In the 1980s and 1990s, the comic book market surged. Major events like Superman’s “death” and the X-Men relaunch became cultural touchstones as publishers — notably the “Big Two” (DC and Marvel) — endorsed bombastic, interconnected narratives and marketing campaigns to match. With foil, die-cut, and embossed covers flooding newsstands, publishers printed millions of comic books per month. Superheroes were a commodity — a darling of prospective investors and pop culture gurus alike. In search of a greater share of a booming industry, many companies glutted the market with premiere issues and (often disappointing) “cataclysmic” events. But these gimmicks, which had once worked exceedingly well, no longer compelled the jaded masses. Soon enough, everything came toppling down.
This crazed trajectory, culminating in the Comic Book Crash of 1993, closely mirrors a current takeover of the cultural zeitgeist: the Marvel Cinematic Universe (MCU).
Marvel movies have taken unprecedented control of the box office, accounting for eight of the 25 highest grossing films of all time (seven of which came out in the last decade). This chokehold, however, has shown signs of loosening. Pre-pandemic, five of the last six Marvel movies grossed over one billion dollars, while only one of seven have achieved the same feat since the re-opening of theaters. Though this figure is partially attributable to a diminishing cinema-going public, it is likely that superhero fatigue and oversaturation are largely to blame.
Like comic book companies of the early 1990s, the MCU has fallen back on fan service and superfluous gimmicks to get audiences into theaters. In particular, “Doctor Strange and the Multiverse of Madness” introduced Mr. Fantastic (John Krasinski), Professor X (Sir Patrick Stewart), and an array of fan-favorite characters as the short-lived Illuminati. Upcoming films, including “Deadpool 3” are being made in the same vein. Disney Plus content, notably “WandaVision,” “Werewolf by Night,” and “The Guardians of the Galaxy Holiday Special,” are firmly rooted in pastiches of pre-established film and TV genres. In each of these cases, the MCU bastardizes its legacy characters and exacerbates an ongoing superhero fatigue.
Is this to say that nostalgia shouldn’t play a role in superhero movies? Not at all. Superhero movies, after all, are based on their staple-bound, 32-page forebears. They’re silly, fun, serialized nostalgia goodness — comfort food, if you will. Marvel movies are meant to be exhilarating cinematic romps with friends old and new — be it Peter Parker, Stephen Strange, or Kamala Khan. Nostalgia puts people in the seats.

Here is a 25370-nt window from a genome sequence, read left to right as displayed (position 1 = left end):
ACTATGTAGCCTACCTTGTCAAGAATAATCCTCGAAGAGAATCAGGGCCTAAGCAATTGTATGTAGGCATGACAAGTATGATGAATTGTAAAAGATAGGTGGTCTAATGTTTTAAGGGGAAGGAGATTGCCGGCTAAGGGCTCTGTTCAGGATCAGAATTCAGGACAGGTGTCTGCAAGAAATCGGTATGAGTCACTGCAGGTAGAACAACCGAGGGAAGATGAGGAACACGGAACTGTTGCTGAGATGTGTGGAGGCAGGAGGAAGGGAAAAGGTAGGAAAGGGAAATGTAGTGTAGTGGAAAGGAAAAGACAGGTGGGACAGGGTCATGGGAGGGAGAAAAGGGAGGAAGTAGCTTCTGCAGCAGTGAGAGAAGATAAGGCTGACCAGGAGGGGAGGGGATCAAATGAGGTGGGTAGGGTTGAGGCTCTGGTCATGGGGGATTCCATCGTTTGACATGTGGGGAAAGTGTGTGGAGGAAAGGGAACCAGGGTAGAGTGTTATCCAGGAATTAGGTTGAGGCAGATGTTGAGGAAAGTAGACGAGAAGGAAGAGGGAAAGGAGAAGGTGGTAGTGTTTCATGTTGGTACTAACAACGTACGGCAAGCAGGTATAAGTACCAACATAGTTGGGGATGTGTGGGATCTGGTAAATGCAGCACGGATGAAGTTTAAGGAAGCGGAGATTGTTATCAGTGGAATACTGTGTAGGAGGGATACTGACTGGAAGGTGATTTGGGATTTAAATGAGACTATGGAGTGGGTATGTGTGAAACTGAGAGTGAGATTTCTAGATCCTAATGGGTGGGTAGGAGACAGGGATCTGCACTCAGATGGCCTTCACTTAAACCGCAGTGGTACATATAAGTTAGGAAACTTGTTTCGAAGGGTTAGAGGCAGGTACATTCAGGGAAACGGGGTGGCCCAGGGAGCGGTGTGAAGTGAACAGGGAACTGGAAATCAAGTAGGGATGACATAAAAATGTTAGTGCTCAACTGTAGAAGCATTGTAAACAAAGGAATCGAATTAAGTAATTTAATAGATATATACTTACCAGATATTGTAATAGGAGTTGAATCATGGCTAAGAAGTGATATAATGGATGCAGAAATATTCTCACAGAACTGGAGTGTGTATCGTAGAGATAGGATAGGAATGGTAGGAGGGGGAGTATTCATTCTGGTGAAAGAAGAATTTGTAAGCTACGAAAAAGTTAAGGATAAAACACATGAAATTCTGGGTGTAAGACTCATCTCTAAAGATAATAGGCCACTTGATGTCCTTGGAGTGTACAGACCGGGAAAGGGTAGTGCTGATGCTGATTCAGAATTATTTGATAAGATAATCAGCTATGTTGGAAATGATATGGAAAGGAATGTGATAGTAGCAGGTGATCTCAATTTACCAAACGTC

But narrative — not nostalgia — keeps people in the seats. Recently, Marvel has forgotten how to experiment. Marvel seems unable to imagine and produce a movie of the caliber of the original “Iron-Man.” While occasional glimpses of the old Marvel are present in the new, those glimpses are becoming few and far between. “Spider-Man: No Way Home,” for example, crafted a heartfelt (though at times shaky) narrative about personal growth and hardship. Each of the three Spider-Man iterations earned their place in the story, contributing to complex character development in themselves and one another. Narrative, in this case, dictated nostalgia and the movie largely succeeded.
To say Marvel movies are dead would be an overstatement. To say, at their current rate, that Marvel movies are dying, would not.
When it first arrived on the scene, the MCU delivered something that had never been done before: an interconnected grouping of quality-driven movies with quality-driven characters played by quality-driven actors. The premise was simple and the execution was complex, engaging, and unilaterally successful.
Marvel’s Phase Four content, which mostly serves as a reaction to “Avengers: Endgame,” has lost sight of these standards. Current visual effects, such as those in “Thor: Love and Thunder” and “She-Hulk: Attorney at Law,” are slipping in quality. Phase Four Marvel stars like Angelina Jolie, Owen Wilson, and Oscar Isaac fail to uphold the same custodianship, reverence for, and embodiment of the Marvel canon as their antecedents.
Until Marvel can find a way to consistently establish new characters that rival Robert Downey Jr.’s Iron-Man and Chris Evans’ Captain America, new visuals that rival “Doctor Strange” and “Guardians of the Galaxy,” new plotlines that rival “Avengers: Infinity War” and “Endgame,” the fandom will continue to wane and shift toward newer, better things. Nostalgia-dominant, multiversal movies, like gimmick-ridden comic books, can only last so long. Marvel movies “seem to me to be closer to theme parks than they are to movies as I’ve known and loved them,” asserted director Martin Scorsese in an opinion piece for The New York Times. The new rides in a theme park, as he famously put it, will always be compared to the old ones. And without experimentation and innovation, the MCU is doomed to fail as its source material did so many years ago.